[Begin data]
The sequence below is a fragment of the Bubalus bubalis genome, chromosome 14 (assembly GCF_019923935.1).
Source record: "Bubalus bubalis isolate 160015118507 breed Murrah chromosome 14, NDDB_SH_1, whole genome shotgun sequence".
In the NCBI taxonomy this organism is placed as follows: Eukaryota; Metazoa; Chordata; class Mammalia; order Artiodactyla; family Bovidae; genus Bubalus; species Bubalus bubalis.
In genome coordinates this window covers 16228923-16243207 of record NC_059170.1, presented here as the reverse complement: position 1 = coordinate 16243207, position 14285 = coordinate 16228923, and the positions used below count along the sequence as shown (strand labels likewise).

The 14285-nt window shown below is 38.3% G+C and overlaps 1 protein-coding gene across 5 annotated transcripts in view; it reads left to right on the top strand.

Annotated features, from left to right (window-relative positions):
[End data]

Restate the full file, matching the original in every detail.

The sequence below is a fragment of the Bubalus bubalis genome, chromosome 14 (assembly GCF_019923935.1).
Source record: "Bubalus bubalis isolate 160015118507 breed Murrah chromosome 14, NDDB_SH_1, whole genome shotgun sequence".
In the NCBI taxonomy this organism is placed as follows: Eukaryota; Metazoa; Chordata; class Mammalia; order Artiodactyla; family Bovidae; genus Bubalus; species Bubalus bubalis.
In genome coordinates this window covers 16228923-16243207 of record NC_059170.1, presented here as the reverse complement: position 1 = coordinate 16243207, position 14285 = coordinate 16228923, and the positions used below count along the sequence as shown (strand labels likewise).

The 14285-nt window shown below is 38.3% G+C and overlaps 1 protein-coding gene across 5 annotated transcripts in view; it reads left to right on the top strand.

Annotated features, from left to right (window-relative positions):